1. Do [these] six pieces in the first folio have punctuation (further comment)?

    1. Dunshi Cao
    2. Huaxu Yin
    3. Yang Chun
    4. Zhao Yin
    5. Jiu Kuang and
    6. Huo Lin

    According to Zhu Quan's original preface, in the first edition these six pieces [in fact all pieces in first folio] are 'the oldest melodies, and his predecessors have not passed on their secrets' [i.e., were not actively playing them], so in the first edition these had no punctuation. If the volume in Japan printed these six pieces with punctuation, then it is a re-print; if no punctuation then it [may be] a first edition.3

  2. If it is the reprint which has at the end of the first folio a two-line note dated 'xinwei' [1511 or 1571; see red mark on this image] it is the Jiaqing edition [1522-67?!]. This note says, 'For several of the above pieces the old handbook (i.e., first edition) had no punctuation. Now during leisure time this humble person, using my own concepts to examine the sounds and flavors, have put punctuation at the ends of phrases. All music connoisseurs should examine this. Estimably gathered during xinwei (1511 or 1571), summer, fourth lunar month (and) respectfully recorded....'4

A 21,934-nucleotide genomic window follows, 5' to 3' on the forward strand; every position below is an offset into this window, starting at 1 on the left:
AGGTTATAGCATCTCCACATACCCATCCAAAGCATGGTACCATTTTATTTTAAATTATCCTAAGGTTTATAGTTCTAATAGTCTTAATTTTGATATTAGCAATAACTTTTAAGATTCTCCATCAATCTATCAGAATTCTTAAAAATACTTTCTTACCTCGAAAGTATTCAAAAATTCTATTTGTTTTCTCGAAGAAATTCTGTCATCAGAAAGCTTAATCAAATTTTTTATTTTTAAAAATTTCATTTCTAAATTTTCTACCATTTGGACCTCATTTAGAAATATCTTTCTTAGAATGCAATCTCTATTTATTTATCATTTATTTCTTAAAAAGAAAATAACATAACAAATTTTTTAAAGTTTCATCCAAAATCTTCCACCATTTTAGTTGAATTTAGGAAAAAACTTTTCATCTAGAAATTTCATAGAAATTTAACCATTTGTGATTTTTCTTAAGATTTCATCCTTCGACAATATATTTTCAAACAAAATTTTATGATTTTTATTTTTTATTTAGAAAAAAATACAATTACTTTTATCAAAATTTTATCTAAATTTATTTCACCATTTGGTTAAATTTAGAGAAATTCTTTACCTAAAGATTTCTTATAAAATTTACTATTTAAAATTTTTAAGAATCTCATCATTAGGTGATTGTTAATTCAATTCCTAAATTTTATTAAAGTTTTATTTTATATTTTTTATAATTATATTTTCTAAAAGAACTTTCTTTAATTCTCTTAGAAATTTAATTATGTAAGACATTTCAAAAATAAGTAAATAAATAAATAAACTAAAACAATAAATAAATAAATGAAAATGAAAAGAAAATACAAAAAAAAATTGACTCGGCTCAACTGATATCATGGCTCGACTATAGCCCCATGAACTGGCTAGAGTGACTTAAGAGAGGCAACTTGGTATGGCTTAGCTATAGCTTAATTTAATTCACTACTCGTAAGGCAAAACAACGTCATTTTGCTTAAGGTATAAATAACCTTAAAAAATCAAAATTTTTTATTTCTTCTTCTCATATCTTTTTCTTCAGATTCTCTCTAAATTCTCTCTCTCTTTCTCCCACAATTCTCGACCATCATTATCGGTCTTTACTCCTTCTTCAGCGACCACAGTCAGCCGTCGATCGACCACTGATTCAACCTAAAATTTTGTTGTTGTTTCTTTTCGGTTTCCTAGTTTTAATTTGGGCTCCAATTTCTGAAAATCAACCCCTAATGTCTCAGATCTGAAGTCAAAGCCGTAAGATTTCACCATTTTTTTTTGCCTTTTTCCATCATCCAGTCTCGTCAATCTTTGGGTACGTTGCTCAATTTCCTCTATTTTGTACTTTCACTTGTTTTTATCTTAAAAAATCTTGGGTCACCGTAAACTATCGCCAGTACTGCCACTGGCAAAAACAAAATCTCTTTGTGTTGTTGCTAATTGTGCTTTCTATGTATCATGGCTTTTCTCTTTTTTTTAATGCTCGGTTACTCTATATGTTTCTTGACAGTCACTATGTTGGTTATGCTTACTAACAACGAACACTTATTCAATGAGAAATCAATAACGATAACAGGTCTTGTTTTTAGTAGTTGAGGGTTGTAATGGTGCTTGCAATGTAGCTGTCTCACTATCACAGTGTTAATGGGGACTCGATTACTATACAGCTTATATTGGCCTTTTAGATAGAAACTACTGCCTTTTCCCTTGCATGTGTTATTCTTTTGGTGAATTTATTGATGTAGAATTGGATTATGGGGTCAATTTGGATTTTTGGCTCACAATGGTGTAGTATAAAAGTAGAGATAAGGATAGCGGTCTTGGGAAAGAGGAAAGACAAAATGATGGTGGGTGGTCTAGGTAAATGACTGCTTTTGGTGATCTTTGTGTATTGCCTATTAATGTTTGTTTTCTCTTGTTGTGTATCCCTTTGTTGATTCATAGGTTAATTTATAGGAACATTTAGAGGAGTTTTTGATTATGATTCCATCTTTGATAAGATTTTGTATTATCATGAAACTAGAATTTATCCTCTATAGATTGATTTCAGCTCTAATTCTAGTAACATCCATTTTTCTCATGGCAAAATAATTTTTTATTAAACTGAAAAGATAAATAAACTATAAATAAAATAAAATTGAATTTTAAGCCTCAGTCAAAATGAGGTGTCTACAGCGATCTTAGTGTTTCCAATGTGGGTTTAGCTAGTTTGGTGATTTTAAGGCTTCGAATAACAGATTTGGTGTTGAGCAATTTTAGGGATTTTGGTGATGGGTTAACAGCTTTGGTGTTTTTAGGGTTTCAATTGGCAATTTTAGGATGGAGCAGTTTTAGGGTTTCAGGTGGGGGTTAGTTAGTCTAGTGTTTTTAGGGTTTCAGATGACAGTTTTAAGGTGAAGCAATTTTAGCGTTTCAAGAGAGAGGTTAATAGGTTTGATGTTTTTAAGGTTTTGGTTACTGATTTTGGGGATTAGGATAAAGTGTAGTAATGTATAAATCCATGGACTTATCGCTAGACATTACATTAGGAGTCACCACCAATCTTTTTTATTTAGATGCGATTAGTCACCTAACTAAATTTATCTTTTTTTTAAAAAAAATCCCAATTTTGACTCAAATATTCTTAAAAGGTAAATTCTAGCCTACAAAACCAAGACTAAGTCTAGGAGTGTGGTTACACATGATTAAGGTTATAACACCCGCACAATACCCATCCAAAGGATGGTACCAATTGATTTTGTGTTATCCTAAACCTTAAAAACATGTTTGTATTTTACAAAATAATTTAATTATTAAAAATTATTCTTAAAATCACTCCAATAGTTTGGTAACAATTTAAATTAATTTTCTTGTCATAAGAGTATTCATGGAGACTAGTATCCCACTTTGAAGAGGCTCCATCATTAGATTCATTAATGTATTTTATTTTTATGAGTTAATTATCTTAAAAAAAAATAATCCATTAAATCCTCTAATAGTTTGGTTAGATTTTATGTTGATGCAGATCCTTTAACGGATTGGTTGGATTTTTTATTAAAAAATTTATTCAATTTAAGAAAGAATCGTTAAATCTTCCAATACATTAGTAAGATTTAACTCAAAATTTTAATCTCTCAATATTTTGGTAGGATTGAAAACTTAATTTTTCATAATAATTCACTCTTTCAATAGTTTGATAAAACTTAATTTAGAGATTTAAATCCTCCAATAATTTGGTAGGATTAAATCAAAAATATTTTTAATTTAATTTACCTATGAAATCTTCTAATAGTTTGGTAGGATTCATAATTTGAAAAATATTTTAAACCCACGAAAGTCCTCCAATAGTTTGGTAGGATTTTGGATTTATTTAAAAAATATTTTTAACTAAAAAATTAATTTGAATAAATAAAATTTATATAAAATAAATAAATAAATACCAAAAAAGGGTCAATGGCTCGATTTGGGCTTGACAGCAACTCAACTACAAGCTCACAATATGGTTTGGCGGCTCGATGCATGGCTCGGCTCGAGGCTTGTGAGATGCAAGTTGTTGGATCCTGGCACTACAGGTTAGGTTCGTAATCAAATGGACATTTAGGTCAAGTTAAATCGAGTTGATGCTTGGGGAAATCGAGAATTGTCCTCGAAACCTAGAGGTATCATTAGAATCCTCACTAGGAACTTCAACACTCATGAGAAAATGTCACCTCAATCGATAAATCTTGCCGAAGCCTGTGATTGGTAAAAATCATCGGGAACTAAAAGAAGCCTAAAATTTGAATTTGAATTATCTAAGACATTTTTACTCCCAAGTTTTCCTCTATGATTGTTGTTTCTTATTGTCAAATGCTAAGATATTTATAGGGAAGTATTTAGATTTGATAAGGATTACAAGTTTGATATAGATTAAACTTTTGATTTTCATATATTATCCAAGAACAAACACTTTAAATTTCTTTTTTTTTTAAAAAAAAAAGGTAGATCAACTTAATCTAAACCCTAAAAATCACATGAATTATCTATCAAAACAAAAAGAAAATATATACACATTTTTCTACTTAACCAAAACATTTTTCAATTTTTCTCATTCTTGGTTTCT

3. If it is [one of the two] reprints, and after Yang Chun in the table of contents it has in small characters 'bai xue' (white snow) it is the Jiaqing edition; if it mistakenly has the characters 'bai yun' (white clouds) is in the Wanli edition.5